Parents in Britain are increasingly using social networking sites such as Facebook to bully and undermine teachers, new social research shows.
With an increasing number of teachers reporting online abuse, the National Association of Headteachers (NAHT) says that members should be prepared to take action if parents have made potentially libellous comments on websites, the Daily Mail reported Wednesday.
The NAHT says it receives hundreds of calls every week from teachers who are being "cyberbullied" - and the majority of complaints are about parents using the web to criticise teachers or heads.
In 2009, research by the Association of Teachers and Lecturers (ATL) and the Teacher Support Network suggested 15 percent of teachers had experienced cyberbullying, and it is believed this figure is growing.
"Parents have a right to express their views and complaints should be heard. Schools can only benefit from constructive feedback," NAHT general secretary Russell Hobby said.
"Too often, though, social networking sites are a medium for the unreasonable and the unprincipled, and have a momentum out of all proportion to reality."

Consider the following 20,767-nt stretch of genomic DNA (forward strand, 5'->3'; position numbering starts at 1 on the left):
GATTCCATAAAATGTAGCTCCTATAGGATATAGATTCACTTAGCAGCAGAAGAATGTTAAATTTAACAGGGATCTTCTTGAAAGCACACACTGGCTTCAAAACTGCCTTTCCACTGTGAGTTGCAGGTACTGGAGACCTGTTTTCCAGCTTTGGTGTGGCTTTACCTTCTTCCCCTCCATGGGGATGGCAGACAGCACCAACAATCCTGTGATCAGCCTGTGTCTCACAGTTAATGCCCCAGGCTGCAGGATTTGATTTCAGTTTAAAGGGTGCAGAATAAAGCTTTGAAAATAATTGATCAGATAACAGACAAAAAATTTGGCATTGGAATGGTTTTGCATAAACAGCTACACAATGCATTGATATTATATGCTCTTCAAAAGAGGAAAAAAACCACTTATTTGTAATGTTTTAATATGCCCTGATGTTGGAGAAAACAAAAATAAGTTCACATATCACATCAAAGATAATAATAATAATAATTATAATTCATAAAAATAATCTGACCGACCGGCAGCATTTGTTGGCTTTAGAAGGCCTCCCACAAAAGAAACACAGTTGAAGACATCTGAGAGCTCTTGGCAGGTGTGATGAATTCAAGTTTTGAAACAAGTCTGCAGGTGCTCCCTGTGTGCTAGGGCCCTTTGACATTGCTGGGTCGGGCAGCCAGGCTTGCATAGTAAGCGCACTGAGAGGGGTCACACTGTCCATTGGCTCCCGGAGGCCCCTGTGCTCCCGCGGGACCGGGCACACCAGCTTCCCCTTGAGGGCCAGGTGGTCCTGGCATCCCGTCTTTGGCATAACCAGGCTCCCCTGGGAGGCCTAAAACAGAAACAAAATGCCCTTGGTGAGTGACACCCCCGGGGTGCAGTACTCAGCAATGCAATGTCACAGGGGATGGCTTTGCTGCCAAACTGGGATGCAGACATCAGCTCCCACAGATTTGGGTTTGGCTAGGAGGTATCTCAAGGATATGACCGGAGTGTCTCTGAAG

The NAHT has now updated its guidance for teachers who think they are being bullied by pupils or parents.
It tells them how to contact various websites if they have been targeted and gives tips on how teachers should manage personal accounts.
It also urges headteachers to have clear rules about social networking sites. Facebook is one of the sites where parents are known to have posted comments, the daily said.
One parent who didn't want to be named admitted she used her Facebook page to write about the behaviour policy at her childrens' school, having repeatedly failed to get an appointment with the headmistress about her son being bullied.
She took out her frustrations on her Facebook page until the school warned her of legal action if her comments became libellous.
"These online discussions are simply a reflection of what is happening offline. Facebook has worked hard to develop reporting mechanisms that enable people to report offensive content," a spokesman from Facebook said.
Facebook says it disables any accounts that are found to breach its rules on bullying and harassment by intimidating others.
According to the report, a 24-hour counselling helpline called Teacherline set up in October 1999 for stressed teachers in England and Wales now receives thousands of calls a month.
Teacherline reports that teachers are four times more likely to experience stress at work than employees in other professions.
Teacher Support Network is another organisation which says it has seen a marked increase in calls and emails from teachers who have experienced online abuse.
More than a third of teachers who have reported cyber bullying say it has reduced their confidence and self-esteem.